Oculus Rift creator Palmer Luckey is working on a new VR headset for military use

Palmer Luckey, the creator of the original Oculus Rift, is developing a new head-mounted display (HMD) for military and non-military use.

1 minute & 14 seconds read time

Palmer Luckey, founder of Oculus and the creator of the popular Rift VR headset that kicked off the VR movement for PC gaming, has announced that he's working on a new head-mounted display (HMD) that is being "driven" by military requirements.

Details are a bit light, but he made the announcement during a casual fireside chat at the 2024 Augmented World Expo (AWE). "I'm actually building a new headset right now," Luckey said during the panel. "It's driven by military requirements, but it's also going to be used for non-military stuff. It's really cool, it's really something."

As a VR pioneer who created Oculus in 2012, which Meta/Facebook acquired for $2 billion in 2017, Luckey co-founded Anduril Industries, a military defense technology company, shortly after he departed from Facebook. By the sounds of it, the new headset is being built specifically for unknown military purposes.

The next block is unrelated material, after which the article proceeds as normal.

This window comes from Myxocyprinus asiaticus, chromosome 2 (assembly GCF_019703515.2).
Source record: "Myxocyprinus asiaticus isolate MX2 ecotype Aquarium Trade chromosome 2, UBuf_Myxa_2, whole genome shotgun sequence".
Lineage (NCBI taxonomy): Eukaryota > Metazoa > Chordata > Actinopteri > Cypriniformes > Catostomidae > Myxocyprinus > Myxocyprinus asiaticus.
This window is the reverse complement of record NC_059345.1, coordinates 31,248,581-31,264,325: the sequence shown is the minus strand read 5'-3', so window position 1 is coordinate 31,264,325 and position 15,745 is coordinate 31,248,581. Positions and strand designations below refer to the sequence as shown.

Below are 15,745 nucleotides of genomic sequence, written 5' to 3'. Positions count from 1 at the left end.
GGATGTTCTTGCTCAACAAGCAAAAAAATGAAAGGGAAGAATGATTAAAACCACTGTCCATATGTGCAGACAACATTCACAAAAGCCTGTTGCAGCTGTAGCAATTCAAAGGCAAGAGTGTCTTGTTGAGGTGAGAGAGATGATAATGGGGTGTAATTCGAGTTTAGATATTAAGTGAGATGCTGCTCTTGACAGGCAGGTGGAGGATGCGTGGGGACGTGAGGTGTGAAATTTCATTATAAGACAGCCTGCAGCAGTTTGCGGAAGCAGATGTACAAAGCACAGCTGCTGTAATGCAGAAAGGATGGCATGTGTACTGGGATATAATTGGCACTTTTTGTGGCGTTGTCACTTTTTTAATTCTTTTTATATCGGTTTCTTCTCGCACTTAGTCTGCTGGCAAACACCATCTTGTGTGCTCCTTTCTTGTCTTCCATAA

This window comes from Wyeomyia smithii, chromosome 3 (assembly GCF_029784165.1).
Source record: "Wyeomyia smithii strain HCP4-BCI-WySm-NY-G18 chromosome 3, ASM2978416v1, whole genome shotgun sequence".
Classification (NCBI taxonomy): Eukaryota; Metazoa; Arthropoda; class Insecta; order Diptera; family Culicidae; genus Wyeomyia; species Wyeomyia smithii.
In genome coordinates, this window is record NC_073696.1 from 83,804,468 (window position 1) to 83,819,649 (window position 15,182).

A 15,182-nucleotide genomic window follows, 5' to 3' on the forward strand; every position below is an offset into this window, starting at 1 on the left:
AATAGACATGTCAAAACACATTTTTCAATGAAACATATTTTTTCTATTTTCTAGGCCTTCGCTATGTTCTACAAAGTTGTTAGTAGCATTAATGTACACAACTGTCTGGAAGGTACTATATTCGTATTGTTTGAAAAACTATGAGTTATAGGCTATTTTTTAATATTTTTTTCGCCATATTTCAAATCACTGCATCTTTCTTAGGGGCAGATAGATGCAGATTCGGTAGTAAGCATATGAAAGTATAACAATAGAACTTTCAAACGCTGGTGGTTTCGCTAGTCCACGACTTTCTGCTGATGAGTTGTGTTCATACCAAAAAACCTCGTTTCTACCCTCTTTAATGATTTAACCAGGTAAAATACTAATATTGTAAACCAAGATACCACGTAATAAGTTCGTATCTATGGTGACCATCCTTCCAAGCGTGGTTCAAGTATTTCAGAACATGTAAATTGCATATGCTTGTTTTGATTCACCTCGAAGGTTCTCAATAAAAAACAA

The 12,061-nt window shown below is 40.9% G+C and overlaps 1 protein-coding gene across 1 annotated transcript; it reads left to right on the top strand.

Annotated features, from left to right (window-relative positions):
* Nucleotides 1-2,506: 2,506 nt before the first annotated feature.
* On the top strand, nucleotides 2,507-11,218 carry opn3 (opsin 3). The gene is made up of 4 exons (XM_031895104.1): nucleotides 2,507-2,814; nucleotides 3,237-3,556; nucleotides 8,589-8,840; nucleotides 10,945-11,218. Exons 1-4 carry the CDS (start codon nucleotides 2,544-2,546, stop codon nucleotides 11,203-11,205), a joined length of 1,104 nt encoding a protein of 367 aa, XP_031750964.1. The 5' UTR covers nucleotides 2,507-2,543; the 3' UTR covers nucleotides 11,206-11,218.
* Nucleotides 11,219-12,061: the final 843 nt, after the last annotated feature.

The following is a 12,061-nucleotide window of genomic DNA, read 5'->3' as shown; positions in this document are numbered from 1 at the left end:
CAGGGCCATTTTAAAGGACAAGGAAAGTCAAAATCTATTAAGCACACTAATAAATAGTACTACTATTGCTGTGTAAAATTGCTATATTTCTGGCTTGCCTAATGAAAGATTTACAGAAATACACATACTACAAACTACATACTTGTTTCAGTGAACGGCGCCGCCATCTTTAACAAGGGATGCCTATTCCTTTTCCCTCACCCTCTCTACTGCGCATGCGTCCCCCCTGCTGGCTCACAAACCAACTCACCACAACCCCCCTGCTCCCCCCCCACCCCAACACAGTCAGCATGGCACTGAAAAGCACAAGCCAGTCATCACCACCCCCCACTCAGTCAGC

The odds are that we're talking about some form of simulation (for vehicle or on-foot) that would translate to non-military use - the sorts of VR games and apps we see today. However, since the arrival of the first Oculus Rift, we've seen many VR and AR headsets from Meta, Sony, HTC, and even Apple, so whatever this becomes, it would need to bring something new to the table to stand out.

Interestingly, this isn't the only piece of hardware that Luckey has been developing. He recently announced the ModRetro, a handheld that plays Game Boy and Game Boy Color cartridges with a display that is readable in full sunlight. As a lifelong Game Boy fan, the ModRetro is a passion project through and through.

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Kosta is a veteran gaming journalist that cut his teeth on well-respected Aussie publications like PC PowerPlay and HYPER back when articles were printed on paper. A lifelong gamer since the 8-bit Nintendo era, it was the CD-ROM-powered 90s that cemented his love for all things games and technology. From point-and-click adventure games to RTS games with full-motion video cut-scenes and FPS titles referred to as Doom clones. Genres he still loves to this day. Kosta is also a musician, releasing dreamy electronic jams under the name Kbit.

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